Suplememtary warp project off the loom

So happy with the result. Such is the serendipity of my approach to weaving!

Scarf in a day

As it has been a bit hot (40C/140F) the past days, I hid in the aircon with my loom watching movies. Wonderful thing about having a rigid heddle loom… you only need a table and your lap anywhere in the house!

I’d actually measured and wound the warp onto the back beam earlier, but something was niggling at the back of my mind… I’d glimpsed a broken thread somewhere… note to self: don’t listen to extremely interesting podcasts while dressing the loom!

Anyway, I unwound and discovered:

Broken yarn in the heddles of the loom
My phone wouldn’t focus on the yarn… but you get the idea

The yarn gods were smiling though, because I had one more warp end than I needed so I could just pull this end out.

Despite the broken bit, it is gorgeous wool. I’ve not woven a vari that is a ply of multiple colours and then crossed it with itself. But this was the yarn I sampled last year. I’d thought it’d look good with purple – which it did – but against itself it was stunning.

What fascinates me, is the interplay of the colours… the long change of the variegation gives strong warp strips and these don’t blur or get muddied by a weft that’s going through the same changes.

The variegated yarn in the warp showing strong stripes

Here is the scarf, just waiting for a wash, with the stripes still strong:

Finished scarf on the table

The colour twist gives it such a lively surface too. Up close it almost looks busy.

A close up of the unwashed cloth

I’m looking forward to seeing if it changes at all when fulled!

When ‘lazy weaver’ wars with ‘get it right weaver’…

Inside of me there are two distinct weavers… the lazy one… and the one who wants to do it right. Sometimes they get into a bit of a brawl about how a project should be handled and this weekend was one of those times!

You see, there’s this lovely yarn and it’s been begging to be a scarf for ages. Problem is that it runs through a range of purple-blue-green-orange tones which make it interesting to cross with another yarn. What had been intriguing me was, in fact, what would happen if I cross it with itself, but that could end up a busy mess, so what to do?

Well sample, of course.

Except lazy-weaver was saying (imagine this in a very annoying, whiny voice) “I don’t want to waste yarn on a sample! I just want to get weaving.” and that didn’t sit at all well with the other weaver.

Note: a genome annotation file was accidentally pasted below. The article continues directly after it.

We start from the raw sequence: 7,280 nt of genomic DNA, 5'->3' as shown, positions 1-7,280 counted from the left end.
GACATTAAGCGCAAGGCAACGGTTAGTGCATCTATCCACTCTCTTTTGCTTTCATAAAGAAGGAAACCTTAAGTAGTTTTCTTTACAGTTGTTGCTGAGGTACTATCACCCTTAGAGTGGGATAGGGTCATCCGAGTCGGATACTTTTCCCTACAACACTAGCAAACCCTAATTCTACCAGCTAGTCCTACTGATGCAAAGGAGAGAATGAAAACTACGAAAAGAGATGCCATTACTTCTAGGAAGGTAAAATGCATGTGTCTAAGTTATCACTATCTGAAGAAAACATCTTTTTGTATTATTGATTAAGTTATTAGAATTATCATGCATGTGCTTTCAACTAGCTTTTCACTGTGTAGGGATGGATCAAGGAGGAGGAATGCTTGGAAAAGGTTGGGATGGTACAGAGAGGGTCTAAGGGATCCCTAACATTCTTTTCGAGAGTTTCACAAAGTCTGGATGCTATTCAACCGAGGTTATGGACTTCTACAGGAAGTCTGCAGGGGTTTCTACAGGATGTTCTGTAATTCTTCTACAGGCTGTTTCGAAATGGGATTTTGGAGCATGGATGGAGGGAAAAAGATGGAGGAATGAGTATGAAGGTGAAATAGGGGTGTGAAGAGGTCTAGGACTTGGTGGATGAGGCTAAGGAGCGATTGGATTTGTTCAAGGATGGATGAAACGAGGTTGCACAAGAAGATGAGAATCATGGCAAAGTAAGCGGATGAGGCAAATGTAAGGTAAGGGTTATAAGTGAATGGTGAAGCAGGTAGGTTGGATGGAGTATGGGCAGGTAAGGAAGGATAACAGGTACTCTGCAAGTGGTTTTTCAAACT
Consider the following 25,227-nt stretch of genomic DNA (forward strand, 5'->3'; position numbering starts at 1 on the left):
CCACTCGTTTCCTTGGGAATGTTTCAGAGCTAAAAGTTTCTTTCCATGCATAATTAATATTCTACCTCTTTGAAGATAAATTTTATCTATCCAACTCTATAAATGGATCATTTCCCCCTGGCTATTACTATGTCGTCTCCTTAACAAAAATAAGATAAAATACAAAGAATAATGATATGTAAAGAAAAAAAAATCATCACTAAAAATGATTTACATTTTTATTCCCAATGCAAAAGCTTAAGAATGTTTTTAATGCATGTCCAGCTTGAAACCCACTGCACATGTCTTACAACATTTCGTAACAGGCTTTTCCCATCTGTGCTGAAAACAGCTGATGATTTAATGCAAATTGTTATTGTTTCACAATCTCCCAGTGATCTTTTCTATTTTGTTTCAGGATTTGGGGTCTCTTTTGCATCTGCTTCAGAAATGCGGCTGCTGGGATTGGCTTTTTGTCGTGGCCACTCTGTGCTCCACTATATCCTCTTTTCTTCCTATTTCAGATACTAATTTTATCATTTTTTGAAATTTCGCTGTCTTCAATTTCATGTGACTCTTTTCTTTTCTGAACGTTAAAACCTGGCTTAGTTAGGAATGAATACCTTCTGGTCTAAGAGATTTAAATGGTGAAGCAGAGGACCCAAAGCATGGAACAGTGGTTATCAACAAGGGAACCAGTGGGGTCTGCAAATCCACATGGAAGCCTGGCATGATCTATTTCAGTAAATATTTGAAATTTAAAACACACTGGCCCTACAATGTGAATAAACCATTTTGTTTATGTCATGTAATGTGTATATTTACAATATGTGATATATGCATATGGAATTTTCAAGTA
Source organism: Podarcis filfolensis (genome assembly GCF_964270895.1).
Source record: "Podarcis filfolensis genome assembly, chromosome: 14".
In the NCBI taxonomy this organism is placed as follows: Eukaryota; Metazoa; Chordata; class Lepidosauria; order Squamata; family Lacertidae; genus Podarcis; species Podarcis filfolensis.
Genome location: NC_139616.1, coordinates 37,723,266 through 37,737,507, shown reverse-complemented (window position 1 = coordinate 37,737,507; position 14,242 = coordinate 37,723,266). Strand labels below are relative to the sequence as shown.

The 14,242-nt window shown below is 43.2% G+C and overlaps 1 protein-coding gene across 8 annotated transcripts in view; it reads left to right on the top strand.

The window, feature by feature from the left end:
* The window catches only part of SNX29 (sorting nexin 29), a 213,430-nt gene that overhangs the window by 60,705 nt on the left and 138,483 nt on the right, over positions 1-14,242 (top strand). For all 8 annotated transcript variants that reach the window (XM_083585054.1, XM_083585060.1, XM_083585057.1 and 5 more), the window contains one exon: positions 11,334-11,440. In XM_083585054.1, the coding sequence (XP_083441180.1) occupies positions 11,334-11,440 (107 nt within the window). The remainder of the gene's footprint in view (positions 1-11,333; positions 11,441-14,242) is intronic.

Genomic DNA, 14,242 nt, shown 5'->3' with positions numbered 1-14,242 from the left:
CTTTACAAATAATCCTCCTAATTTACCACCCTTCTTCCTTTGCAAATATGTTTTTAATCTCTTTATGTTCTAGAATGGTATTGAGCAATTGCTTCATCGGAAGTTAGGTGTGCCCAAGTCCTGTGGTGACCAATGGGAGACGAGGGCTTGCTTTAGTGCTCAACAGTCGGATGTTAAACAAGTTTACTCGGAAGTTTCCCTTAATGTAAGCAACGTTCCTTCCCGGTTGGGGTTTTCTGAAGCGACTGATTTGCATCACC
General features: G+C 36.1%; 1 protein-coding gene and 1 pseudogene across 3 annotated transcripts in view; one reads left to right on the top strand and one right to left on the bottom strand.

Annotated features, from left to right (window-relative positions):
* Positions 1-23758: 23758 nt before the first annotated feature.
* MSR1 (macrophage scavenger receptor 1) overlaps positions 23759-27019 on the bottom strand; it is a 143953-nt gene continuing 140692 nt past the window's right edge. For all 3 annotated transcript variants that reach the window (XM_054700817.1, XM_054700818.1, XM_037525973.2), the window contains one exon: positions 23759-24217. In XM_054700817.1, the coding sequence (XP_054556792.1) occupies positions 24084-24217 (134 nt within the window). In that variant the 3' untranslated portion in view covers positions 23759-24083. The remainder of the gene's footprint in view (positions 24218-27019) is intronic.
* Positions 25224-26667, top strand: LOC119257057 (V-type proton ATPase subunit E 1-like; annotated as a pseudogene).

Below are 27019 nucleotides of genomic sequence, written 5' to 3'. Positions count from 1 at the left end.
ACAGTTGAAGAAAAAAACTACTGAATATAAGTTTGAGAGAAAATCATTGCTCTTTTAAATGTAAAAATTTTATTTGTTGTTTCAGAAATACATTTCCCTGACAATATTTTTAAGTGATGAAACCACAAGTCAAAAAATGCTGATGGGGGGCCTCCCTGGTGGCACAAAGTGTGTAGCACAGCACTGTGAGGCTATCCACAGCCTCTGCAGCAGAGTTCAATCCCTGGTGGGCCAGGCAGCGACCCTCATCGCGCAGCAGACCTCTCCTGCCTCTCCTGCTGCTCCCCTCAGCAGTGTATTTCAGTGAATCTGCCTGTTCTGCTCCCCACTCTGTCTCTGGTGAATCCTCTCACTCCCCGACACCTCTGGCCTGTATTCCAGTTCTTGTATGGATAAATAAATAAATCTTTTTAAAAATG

They did, to their credit, almost compromise on crossing the coloured yarn with a purple that was guaranteed to work. Or even black if worst came to worst.¬† In the end though, get-it-right-weaver snuck in when lazy wasn’t looking and made sure we sampled with black, purple and the yarn crossing itself! Well done to the get-it-right-weaver, I say.

So now I know which yarn will be used and I’ve washed it, so I know how it’ll finish up. All while ignoring the quiet grumbling in the background of lazy-weaver.

A little weaving project to get back into the swing of things

I decided that, seeing as I haven’t woven anything too much in recent months, I should ease back into the weaving thing with a small project. But what to do?

Well, as it happens, I have a satchel which until a few months ago had a beautiful image on it. Then the image decided to fall apart, one flake of PVC at a time! So, I picked apart the sewing holding the image panel and measured it for a new woven panel…

This is the panel freshly washed and dried:

spot pattern woven panel

Trust me that the colours are a lot brighter than this photo indicates!

Now I just have to sew it into the existing seems of the bag (guaranteed that won’t be as simple as I just made it sound) and then I can flaunt my new wearable woven around town!

I should add that I was moderately proud of my edges considering it’s been a while… and I was very pleased that I remembered to make the right adjustment for draw-in.

Ah hem

Well, that’s what you call a break, huh? I’ve decided to call this “getting noveled”, because it seems novel writing and weaving can only coexist up to a point; then the novel wins!

The great news is the story that had ambushed me late last year is now done and it’s entirely possible weaving will now rule, as these things do tend to balance out. I just have to wait for my hands to recover from writing (with paper and pen) 110K words!